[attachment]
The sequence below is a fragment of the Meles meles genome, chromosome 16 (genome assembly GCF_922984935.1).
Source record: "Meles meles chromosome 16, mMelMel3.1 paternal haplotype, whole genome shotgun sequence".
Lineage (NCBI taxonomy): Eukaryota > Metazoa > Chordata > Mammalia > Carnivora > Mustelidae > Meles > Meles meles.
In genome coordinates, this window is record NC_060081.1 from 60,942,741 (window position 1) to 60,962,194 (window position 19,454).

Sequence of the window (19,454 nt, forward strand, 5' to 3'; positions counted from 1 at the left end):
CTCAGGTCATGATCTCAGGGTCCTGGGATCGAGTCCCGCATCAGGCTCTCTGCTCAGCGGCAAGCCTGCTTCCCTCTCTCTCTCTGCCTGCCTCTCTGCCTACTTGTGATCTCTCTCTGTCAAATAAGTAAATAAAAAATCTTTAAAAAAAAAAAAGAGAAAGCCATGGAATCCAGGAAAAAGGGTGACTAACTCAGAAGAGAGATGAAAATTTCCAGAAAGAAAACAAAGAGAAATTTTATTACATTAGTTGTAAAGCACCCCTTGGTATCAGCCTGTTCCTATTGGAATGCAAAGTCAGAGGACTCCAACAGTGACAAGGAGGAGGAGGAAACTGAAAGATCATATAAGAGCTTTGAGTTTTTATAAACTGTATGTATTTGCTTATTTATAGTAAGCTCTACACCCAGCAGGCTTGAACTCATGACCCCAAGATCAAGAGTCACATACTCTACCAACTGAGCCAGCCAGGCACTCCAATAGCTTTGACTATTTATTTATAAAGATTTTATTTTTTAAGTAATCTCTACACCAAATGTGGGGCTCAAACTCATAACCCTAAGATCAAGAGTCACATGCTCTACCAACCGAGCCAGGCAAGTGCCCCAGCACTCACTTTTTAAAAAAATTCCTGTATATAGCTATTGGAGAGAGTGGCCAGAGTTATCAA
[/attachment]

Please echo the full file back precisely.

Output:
The sequence below is a fragment of the Meles meles genome, chromosome 16 (genome assembly GCF_922984935.1).
Source record: "Meles meles chromosome 16, mMelMel3.1 paternal haplotype, whole genome shotgun sequence".
Lineage (NCBI taxonomy): Eukaryota > Metazoa > Chordata > Mammalia > Carnivora > Mustelidae > Meles > Meles meles.
In genome coordinates, this window is record NC_060081.1 from 60,942,741 (window position 1) to 60,962,194 (window position 19,454).

Sequence of the window (19,454 nt, forward strand, 5' to 3'; positions counted from 1 at the left end):
CTCAGGTCATGATCTCAGGGTCCTGGGATCGAGTCCCGCATCAGGCTCTCTGCTCAGCGGCAAGCCTGCTTCCCTCTCTCTCTCTGCCTGCCTCTCTGCCTACTTGTGATCTCTCTCTGTCAAATAAGTAAATAAAAAATCTTTAAAAAAAAAAAAGAGAAAGCCATGGAATCCAGGAAAAAGGGTGACTAACTCAGAAGAGAGATGAAAATTTCCAGAAAGAAAACAAAGAGAAATTTTATTACATTAGTTGTAAAGCACCCCTTGGTATCAGCCTGTTCCTATTGGAATGCAAAGTCAGAGGACTCCAACAGTGACAAGGAGGAGGAGGAAACTGAAAGATCATATAAGAGCTTTGAGTTTTTATAAACTGTATGTATTTGCTTATTTATAGTAAGCTCTACACCCAGCAGGCTTGAACTCATGACCCCAAGATCAAGAGTCACATACTCTACCAACTGAGCCAGCCAGGCACTCCAATAGCTTTGACTATTTATTTATAAAGATTTTATTTTTTAAGTAATCTCTACACCAAATGTGGGGCTCAAACTCATAACCCTAAGATCAAGAGTCACATGCTCTACCAACCGAGCCAGGCAAGTGCCCCAGCACTCACTTTTTAAAAAAATTCCTGTATATAGCTATTGGAGAGAGTGGCCAGAGTTATCAA